It is important to note that it was specifically stated in the settlement announcement that the SAP enforcement action “emphasizes the importance of conducting sufficient pre-and post-acquisition due diligence to identify and promptly remediate compliance deficiencies in newly acquired subsidiaries.”


Mitigating Factors Found By The OFAC

When determining the settlement, several mitigating factors were found in SAP's favor. The company had taken steps to honor its OFAC Compliance Commitments and stop the flood of violations. These actions include:

  • firing multiple employees who knew about the software sales to Iranian entities,
  • implementing a geolocation IP screening protocol which denied access to SAP's software if the IP address originates in a blocked country; and
  • hiring new employees specifically tasked with export control and sanction compliance.

The MoneyGram Settlement

A settlement worth $34,328.74 with MoneyGram was sealed for various OFAC compliance commitment violations.


Conduct Which Led To The OFAC Compliance Violations

Between March 2013 and March 2016, MoneyGram provided payment services to the Department of Justice's Federal Bureau of prisons ("BOP"). These services allowed federal inmates to send and receive money from their commissary accounts with people outside of the prison system. The OFAC Compliant Commitment Violations occurred when inmates who were blocked by various United States Sanctions regulations were allowed to send and receive money to foreign entities from their commissary accounts. The violated sanctions include:

MoneyGram also failed to check that the BOP inmates using their services were not subject to the OFAC's List of Specially Designated Nationals And Blocked Persons List ("SDN list"). In the investigation, it was also found that MoneyGram knew that some of the BOP inmates were, in fact, on the SDN list and allowed the blocked inmates' money transfer requests to continue to occur.


Mitigating Factors Found In The Settlement

When determining whether to settle the case against MoneyGram for OFAC Compliance Commitment Violations, a number of mitigating factors were found in MoneyGram's favor. These factors include:

  • Internal audits and self-reporting
  • Cooperating with the investigation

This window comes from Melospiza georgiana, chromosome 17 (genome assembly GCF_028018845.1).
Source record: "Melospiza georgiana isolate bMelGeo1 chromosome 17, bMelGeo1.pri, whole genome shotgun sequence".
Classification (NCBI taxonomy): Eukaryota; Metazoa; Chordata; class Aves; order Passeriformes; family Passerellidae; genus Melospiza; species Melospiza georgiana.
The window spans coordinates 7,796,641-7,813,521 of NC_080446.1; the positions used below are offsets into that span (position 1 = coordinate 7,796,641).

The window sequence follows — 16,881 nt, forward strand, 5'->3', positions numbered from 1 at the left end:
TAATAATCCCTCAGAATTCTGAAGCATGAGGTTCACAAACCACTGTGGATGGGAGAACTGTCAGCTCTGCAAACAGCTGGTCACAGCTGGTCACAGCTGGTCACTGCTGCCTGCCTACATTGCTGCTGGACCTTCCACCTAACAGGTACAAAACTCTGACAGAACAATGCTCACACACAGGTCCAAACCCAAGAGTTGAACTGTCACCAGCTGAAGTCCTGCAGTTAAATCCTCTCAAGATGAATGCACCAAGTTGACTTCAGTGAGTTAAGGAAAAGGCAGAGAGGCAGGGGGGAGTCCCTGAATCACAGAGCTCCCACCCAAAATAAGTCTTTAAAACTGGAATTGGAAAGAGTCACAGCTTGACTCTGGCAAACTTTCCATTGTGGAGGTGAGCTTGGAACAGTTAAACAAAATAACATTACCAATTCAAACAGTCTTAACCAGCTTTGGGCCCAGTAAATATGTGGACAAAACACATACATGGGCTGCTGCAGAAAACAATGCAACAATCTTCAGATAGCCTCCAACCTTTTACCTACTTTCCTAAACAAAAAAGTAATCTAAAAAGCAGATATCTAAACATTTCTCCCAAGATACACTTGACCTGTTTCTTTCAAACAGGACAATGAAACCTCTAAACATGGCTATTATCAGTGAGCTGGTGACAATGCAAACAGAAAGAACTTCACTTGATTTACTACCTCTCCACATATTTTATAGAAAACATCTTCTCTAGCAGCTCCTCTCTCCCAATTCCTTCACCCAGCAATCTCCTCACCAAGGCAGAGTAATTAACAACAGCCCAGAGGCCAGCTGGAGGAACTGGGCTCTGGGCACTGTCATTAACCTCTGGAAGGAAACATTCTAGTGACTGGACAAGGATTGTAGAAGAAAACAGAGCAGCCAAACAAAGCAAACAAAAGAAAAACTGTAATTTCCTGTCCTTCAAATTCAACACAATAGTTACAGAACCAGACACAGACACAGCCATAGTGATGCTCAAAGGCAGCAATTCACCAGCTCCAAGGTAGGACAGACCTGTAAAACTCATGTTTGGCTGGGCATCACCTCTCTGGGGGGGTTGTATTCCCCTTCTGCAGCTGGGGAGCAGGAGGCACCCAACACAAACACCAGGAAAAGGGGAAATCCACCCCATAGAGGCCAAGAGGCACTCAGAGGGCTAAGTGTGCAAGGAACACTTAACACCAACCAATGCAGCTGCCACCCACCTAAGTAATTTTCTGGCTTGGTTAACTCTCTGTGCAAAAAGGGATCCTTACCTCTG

• Implementing improvements to protocols for compliance commitments

Internal Audits And Self Reporting

Moneygram’s violations were discovered in an internal audit to increase OFAC compliance standards. The company self-reported these violations.


Cooperating With The OFAC Investigation

MoneyGram fully cooperated with the investigation that occurred after they self-reported the Compliance Commitment violations. The cooperation included allowing complete access to the files and records, including those for transactions that did not violate the OFAC's Compliance Commitments.


Implementing Improvements To Protocols For Compliance Commitments

The OFAC found that MoneyGram took a number of important steps to ensure that further Compliance Commitment Violations did not occur. These steps included:

  • Launching a new screening system which more carefully monitored people and entities using the company's money transfer services;
  • Launching a new screening program specifically designed for BOP inmates which checks whether federal inmates are on the SDN list;
  • Ensuring that any federal inmates who are on an SDN list cannot send or receive money from their commissary account;
  • Providing additional training to its employees to check use records against sanctions lists to ensure compliance; and
  • Increasing the compliance auditing service division to 128 employees

What Do These Settlements Mean For Your Business?

In order to avoid these OFAC Compliance Commitment Violations, there are several steps that companies can take.

1. IP Tracking

If you are a company that engages in a cloud-based service, it is essential that you incorporate a geolocation IP address tracking protocol. This ensures that no one from a sanctioned country is using your product.

2. Vendor Check

If you work with third-party vendors, you must do proper due diligence to ensure that they are not communicating with people from these sanctioned countries. Immediately stop working with any third-party vendor found to be in violation of the United States sanction policy.

3. Fast Compliance Program Deployment Following an Acquisition

When acquiring a business, it is essential that you do proper due diligence both before and directly after purchasing the company to find any deficiencies in compliance with the OFAC Compliance Commitment standards.

It is critical that you incorporate the company into your company as quickly as possible. Ensure that the company is following your protocols and guidelines for compliance. Do not allow them to function as a single separate entity under your umbrella.

This is especially important if the company in question has been found to have deficiencies in its compliance with the Compliance Commitment Standards.

4. Employee Training

All employees must be properly trained as to the data and information that is needed to ensure that your company does not violate the OFAC standards. This training should also give information on how to cut off access to any customer or third-party vendor who violates these Compliance Commitments.

5. Proper Teams

When dealing with foreign entities or those who might be subject to United States Sanctions Regulations, you must have a robust Compliance and Audit team that is sufficiently staffed to be able to ensure compliance.

6. Self-Reporting

Finally, if your company does discover that you have committed a violation of the OFAC’s Compliance Commitment, it is essential that you self-report as quickly as possible and fully cooperate with the investigation.

By self-reporting and cooperating with the investigation, you are more likely to get your case settled rather than prosecuted, and the fine is likely to be lower because you are not trying to hide violations.


Conclusion

To ensure that a company does not incur OFAC violations, companies must set up IP tracking, perform vendor due diligence, set up a single entity for the company, ensure proper employee training, ensure self-reporting if the company discovers issues, and set up proper competent teams for compliance.

Topics: Compliance Issues